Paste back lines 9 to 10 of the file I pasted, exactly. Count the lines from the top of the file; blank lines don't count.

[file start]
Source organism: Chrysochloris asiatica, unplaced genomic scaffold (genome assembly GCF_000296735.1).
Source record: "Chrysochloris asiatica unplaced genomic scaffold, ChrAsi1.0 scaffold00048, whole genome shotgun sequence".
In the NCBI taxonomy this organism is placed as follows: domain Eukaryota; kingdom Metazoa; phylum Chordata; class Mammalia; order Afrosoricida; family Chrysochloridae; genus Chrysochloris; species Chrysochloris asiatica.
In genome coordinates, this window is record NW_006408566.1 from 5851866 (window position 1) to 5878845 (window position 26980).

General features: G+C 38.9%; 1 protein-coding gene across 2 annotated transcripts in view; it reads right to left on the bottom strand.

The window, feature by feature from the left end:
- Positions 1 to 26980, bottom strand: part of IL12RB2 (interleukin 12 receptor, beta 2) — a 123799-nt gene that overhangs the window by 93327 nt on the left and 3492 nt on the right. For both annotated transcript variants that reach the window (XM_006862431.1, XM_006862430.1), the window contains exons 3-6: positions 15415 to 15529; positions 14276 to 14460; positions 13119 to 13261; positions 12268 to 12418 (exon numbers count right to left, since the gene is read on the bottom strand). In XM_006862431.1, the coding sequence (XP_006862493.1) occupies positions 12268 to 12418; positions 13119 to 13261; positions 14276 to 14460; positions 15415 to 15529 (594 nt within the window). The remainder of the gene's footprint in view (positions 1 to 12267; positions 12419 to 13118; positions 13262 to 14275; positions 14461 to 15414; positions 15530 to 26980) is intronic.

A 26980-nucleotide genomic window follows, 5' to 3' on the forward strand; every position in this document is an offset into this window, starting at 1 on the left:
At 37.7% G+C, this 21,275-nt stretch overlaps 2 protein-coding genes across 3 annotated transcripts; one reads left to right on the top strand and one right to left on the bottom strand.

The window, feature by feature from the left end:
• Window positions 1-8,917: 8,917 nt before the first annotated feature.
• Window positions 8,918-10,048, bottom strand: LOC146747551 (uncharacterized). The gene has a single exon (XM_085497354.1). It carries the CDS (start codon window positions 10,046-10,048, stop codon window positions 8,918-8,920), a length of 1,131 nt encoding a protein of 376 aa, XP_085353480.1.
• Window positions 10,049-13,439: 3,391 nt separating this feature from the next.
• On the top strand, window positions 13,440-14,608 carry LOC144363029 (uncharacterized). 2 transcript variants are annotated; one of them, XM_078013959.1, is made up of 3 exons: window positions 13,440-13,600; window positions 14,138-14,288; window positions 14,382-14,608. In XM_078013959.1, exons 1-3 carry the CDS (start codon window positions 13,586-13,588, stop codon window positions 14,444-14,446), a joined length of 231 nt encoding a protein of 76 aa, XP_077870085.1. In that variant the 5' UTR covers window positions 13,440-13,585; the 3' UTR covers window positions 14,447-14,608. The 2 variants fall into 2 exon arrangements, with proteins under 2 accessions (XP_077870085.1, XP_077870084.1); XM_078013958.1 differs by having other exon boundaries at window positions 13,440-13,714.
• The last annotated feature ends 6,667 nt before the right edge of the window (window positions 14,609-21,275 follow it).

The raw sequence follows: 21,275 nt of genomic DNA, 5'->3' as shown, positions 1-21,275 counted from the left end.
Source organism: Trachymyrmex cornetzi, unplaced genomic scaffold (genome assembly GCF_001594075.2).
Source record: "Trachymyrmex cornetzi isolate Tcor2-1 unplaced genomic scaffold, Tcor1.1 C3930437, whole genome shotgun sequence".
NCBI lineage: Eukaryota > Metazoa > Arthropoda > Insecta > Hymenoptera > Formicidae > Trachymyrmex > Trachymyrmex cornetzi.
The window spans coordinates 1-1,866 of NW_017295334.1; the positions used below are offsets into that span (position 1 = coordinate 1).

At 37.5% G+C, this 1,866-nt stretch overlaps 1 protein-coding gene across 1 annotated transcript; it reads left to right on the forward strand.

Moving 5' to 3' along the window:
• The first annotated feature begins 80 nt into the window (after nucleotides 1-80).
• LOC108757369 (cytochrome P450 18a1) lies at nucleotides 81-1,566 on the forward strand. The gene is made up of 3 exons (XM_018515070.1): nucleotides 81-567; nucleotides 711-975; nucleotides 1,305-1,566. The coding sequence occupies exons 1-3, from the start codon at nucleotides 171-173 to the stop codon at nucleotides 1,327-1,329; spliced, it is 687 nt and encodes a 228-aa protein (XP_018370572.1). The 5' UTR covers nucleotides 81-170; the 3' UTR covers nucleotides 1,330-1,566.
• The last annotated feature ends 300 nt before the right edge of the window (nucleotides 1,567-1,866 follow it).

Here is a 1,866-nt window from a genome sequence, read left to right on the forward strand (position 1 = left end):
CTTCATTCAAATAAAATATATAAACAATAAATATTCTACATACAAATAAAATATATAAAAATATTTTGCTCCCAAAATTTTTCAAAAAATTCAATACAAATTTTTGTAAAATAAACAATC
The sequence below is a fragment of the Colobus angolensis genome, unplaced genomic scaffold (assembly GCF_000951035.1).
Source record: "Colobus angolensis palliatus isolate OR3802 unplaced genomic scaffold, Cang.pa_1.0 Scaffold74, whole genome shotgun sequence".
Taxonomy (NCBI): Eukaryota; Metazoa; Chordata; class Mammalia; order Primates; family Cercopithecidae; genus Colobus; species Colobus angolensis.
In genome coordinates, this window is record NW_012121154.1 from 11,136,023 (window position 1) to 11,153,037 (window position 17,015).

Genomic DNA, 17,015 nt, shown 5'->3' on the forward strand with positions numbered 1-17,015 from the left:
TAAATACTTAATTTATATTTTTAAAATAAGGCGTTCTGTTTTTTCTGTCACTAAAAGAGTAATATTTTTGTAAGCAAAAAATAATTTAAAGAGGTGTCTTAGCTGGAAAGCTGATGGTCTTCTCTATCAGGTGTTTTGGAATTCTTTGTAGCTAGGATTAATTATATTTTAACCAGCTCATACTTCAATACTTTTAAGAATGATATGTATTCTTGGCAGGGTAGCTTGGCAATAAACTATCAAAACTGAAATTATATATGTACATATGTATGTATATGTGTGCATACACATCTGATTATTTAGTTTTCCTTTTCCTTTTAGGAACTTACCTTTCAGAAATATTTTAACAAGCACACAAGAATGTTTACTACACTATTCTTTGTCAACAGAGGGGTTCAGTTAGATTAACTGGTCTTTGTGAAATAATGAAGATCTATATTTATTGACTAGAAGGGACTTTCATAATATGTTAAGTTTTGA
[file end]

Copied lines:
At 37.7% G+C, this 21,275-nt stretch overlaps 2 protein-coding genes across 3 annotated transcripts; one reads left to right on the top strand and one right to left on the bottom strand.

The window, feature by feature from the left end: